Expression and purification of recombinant P4 nuclease: For expression of recombinant Li-P4, the PCR product was subcloned in the SalI-SacI site of pAES30 (Athena) and transformed into the E. coli DH5α (Fig. 3). Induction of recombinant protein expression by IPTG resulted in high level of expression that appeared as a 33 kDa band in SDS-PAGE analysis of cell lysates (Fig. 4).

Solubility analysis of E. coli expressed Li-P4: The cells harboring pAES30-Li-P4 vector were cultured in 1 L volume and induced by IPTG induction. The cells were sonicated and sup and pellet fractions were separated by centrifugation.

Fig. 1: Amplification of P4 gene of L. infantum. Lane 1 and Lane 2: 862 bp Li-P4 gene PCR product, Lane 3: No DNA and Lane 4: 1 kb DNA ladder

Fig. 2: Cloning of Li-P4 gene in pGEM-T vector. Lane 1: Undigested recombinant plasmid, Lane 2: SalI-SacI digested recombinant plasmid and Lane 3: 1 kb DNA ladder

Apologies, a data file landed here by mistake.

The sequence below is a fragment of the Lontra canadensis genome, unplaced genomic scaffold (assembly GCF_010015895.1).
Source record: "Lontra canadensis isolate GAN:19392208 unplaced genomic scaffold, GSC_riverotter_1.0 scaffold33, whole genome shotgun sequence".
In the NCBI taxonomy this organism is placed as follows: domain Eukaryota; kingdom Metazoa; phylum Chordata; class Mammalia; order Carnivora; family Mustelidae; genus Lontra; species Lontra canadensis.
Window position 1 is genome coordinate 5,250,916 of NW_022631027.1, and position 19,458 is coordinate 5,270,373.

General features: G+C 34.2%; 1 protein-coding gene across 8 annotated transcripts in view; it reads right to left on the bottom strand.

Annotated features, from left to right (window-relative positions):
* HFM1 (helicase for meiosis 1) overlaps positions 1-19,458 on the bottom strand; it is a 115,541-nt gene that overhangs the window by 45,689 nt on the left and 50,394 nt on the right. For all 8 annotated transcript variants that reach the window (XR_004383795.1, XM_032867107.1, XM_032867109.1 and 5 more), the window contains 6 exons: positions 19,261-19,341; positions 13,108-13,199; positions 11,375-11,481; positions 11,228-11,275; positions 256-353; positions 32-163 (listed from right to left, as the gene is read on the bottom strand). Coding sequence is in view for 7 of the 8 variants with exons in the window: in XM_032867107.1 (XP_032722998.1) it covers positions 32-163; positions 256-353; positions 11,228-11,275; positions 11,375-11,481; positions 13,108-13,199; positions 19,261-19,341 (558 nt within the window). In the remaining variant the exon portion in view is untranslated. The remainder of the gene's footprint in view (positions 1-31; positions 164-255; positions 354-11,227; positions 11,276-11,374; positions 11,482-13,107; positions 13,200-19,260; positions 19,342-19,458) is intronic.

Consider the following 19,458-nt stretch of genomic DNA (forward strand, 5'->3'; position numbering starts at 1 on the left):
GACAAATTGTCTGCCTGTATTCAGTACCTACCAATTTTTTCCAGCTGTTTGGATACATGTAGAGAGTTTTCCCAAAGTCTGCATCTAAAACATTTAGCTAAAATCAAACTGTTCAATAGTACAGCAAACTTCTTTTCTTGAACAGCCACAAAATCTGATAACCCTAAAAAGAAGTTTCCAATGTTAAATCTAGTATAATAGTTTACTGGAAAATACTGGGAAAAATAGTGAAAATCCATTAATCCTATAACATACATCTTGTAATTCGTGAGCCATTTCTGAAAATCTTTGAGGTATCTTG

Fig. 3: Cloning Li-P4 gene in pAES30 vector. Lane 1: Recombinant plasmid, undigested, Lane 2: SalI-SacI digested recombinant plasmid and Lane 3: 1 kb DNA ladder

Fig. 4: SDS-PAGE analysis of recombinant Li-P4 produced in E.coli DH5 , Lane 1: Bacterial lysate before induction, Lane 2: Bacterial lysate1 h after induction with IPTG, Lane 3: Bacterial lysate 2 h after induction, Lane 4: Bacterial lysate 3 h after induction and Lane 5: Molecular weight marker

Fig. 5: Solubility analysis of recombinant Li-P4 produced in E.coli DH5α, Lane 1: Bacterial lysate before induction, Lane 2: Bacterial lysate after induction with IPTG, Lane 3: Cells pellet 3 h after induction with IPTG, Lane 4: Cells soup 3 h after induction, Lane 5: Cells soup 24 h after induction, Lane 6: Cells pellet 24 h after induction and Lane 7: Molecular weight marker

SDS-PAGE analysis of fractions after induction for different hours revealed that Li-P4 was present mainly in soluble fraction after induction for 3 h whereas, expression for longer times increased protein in insoluble fraction with complete insoluble expression in 24 h samples (Fig. 5).